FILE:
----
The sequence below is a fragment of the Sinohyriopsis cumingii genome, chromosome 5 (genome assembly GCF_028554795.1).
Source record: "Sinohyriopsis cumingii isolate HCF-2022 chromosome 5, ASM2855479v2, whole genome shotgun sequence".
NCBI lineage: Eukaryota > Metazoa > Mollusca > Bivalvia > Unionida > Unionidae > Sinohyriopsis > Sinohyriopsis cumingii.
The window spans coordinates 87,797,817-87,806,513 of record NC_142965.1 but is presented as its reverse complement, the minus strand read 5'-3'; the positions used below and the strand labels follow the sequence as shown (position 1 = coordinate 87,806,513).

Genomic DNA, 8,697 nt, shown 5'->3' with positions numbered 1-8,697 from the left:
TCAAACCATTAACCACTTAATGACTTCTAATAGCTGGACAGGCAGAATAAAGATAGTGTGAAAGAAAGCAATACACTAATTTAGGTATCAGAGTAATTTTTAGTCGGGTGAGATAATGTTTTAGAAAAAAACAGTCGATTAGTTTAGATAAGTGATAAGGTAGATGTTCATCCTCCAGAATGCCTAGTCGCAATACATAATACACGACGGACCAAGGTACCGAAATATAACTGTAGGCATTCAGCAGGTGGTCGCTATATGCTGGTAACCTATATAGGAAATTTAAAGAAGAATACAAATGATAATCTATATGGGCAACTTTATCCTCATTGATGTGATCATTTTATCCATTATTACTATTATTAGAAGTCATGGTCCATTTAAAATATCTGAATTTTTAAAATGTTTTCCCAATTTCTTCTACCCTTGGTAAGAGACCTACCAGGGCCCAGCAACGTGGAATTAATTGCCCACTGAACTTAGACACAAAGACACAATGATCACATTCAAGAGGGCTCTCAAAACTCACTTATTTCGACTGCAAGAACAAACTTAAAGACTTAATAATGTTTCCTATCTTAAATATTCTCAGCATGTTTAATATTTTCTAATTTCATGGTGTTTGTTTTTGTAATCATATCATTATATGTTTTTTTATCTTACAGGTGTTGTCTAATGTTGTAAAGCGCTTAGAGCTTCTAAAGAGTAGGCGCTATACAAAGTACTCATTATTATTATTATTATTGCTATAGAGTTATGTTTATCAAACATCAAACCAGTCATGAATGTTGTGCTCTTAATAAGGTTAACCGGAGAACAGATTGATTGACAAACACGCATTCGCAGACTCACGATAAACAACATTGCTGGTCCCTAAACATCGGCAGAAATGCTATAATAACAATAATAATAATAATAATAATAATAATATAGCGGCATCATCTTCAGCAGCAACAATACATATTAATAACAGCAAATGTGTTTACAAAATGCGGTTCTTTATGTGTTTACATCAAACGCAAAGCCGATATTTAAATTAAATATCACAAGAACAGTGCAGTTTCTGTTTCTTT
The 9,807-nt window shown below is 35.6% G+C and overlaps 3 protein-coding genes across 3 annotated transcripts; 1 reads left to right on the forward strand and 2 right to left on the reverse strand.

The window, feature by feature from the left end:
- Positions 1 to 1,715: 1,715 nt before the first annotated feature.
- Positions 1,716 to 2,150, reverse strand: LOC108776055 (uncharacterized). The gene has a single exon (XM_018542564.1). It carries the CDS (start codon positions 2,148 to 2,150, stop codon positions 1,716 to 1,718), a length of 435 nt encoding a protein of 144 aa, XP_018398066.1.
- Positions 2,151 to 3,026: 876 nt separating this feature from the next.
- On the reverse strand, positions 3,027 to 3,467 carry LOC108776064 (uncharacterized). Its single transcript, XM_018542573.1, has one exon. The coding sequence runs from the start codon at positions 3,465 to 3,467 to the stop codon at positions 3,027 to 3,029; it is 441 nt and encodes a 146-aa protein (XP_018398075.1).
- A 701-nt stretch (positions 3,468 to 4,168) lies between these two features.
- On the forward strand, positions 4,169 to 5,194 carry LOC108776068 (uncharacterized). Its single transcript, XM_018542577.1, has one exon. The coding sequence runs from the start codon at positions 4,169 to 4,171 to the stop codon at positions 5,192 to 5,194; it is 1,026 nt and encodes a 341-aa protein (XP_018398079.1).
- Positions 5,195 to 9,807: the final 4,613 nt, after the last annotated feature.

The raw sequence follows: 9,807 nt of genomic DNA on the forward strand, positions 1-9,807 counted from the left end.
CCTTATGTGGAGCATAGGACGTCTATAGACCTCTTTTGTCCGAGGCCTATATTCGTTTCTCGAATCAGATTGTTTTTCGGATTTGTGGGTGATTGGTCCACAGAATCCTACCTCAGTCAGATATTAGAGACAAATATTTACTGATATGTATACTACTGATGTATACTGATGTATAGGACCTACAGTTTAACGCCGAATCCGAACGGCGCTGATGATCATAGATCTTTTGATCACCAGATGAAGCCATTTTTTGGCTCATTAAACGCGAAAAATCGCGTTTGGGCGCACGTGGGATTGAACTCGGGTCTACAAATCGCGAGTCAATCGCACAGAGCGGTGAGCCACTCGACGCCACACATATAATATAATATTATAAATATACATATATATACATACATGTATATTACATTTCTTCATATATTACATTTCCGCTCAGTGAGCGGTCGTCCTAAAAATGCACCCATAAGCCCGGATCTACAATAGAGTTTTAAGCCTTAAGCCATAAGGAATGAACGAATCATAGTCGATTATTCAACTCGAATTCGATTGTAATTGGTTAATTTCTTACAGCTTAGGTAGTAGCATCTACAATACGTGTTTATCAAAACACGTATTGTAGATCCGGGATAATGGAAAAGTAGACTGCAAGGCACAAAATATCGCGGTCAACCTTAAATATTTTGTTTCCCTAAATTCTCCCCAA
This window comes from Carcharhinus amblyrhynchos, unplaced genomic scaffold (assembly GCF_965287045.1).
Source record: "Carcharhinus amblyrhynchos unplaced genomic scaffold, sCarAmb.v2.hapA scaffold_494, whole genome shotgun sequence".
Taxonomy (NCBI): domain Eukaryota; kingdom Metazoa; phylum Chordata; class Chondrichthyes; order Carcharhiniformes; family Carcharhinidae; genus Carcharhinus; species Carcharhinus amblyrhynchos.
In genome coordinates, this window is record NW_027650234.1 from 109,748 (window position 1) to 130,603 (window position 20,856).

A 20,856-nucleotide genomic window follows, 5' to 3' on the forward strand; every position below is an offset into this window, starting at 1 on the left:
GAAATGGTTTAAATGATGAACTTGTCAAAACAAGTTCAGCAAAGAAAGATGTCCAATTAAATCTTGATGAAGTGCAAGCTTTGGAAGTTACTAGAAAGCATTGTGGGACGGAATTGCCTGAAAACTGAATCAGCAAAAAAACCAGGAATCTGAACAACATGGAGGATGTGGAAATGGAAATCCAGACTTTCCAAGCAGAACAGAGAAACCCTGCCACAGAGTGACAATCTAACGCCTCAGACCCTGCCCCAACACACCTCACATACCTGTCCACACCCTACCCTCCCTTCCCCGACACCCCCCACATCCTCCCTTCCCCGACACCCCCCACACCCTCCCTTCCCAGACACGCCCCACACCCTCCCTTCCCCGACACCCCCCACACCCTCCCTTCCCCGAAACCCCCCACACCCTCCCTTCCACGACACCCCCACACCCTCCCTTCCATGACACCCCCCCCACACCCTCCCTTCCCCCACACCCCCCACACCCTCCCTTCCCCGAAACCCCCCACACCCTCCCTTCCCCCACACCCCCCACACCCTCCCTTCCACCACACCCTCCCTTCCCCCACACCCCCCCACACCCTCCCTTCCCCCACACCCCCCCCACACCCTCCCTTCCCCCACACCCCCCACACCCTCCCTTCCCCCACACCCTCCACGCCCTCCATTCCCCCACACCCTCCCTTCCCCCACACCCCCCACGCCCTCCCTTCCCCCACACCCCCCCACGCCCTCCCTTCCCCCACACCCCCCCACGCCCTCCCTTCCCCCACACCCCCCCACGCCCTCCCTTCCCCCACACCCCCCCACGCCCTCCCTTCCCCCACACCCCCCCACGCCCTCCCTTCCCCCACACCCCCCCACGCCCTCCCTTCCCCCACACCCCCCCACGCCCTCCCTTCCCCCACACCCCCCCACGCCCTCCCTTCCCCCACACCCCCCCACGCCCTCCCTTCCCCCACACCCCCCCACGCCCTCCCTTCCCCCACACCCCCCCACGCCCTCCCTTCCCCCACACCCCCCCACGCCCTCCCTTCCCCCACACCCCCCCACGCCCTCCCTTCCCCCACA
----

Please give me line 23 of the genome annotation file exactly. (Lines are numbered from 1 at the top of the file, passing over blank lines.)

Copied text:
GAAATGGTTTAAATGATGAACTTGTCAAAACAAGTTCAGCAAAGAAAGATGTCCAATTAAATCTTGATGAAGTGCAAGCTTTGGAAGTTACTAGAAAGCATTGTGGGACGGAATTGCCTGAAAACTGAATCAGCAAAAAAACCAGGAATCTGAACAACATGGAGGATGTGGAAATGGAAATCCAGACTTTCCAAGCAGAACAGAGAAACCCTGCCACAGAGTGACAATCTAACGCCTCAGACCCTGCCCCAACACACCTCACATACCTGTCCACACCCTACCCTCCCTTCCCCGACACCCCCCACATCCTCCCTTCCCCGACACCCCCCACACCCTCCCTTCCCAGACACGCCCCACACCCTCCCTTCCCCGACACCCCCCACACCCTCCCTTCCCCGAAACCCCCCACACCCTCCCTTCCACGACACCCCCACACCCTCCCTTCCATGACACCCCCCCCACACCCTCCCTTCCCCCACACCCCCCACACCCTCCCTTCCCCGAAACCCCCCACACCCTCCCTTCCCCCACACCCCCCACACCCTCCCTTCCACCACACCCTCCCTTCCCCCACACCCCCCCACACCCTCCCTTCCCCCACACCCCCCCCACACCCTCCCTTCCCCCACACCCCCCACACCCTCCCTTCCCCCACACCCTCCACGCCCTCCATTCCCCCACACCCTCCCTTCCCCCACACCCCCCACGCCCTCCCTTCCCCCACACCCCCCCACGCCCTCCCTTCCCCCACACCCCCCCACGCCCTCCCTTCCCCCACACCCCCCCACGCCCTCCCTTCCCCCACACCCCCCCACGCCCTCCCTTCCCCCACACCCCCCCACGCCCTCCCTTCCCCCACACCCCCCCACGCCCTCCCTTCCCCCACACCCCCCCACGCCCTCCCTTCCCCCACACCCCCCCACGCCCTCCCTTCCCCCACACCCCCCCACGCCCTCCCTTCCCCCACACCCCCCCACGCCCTCCCTTCCCCCACACCCCCCCACGCCCTCCCTTCCCCCACACCCCCCCACGCCCTCCCTTCCCCCACACCCCCCCACGCCCTCCCTTCCCCCACA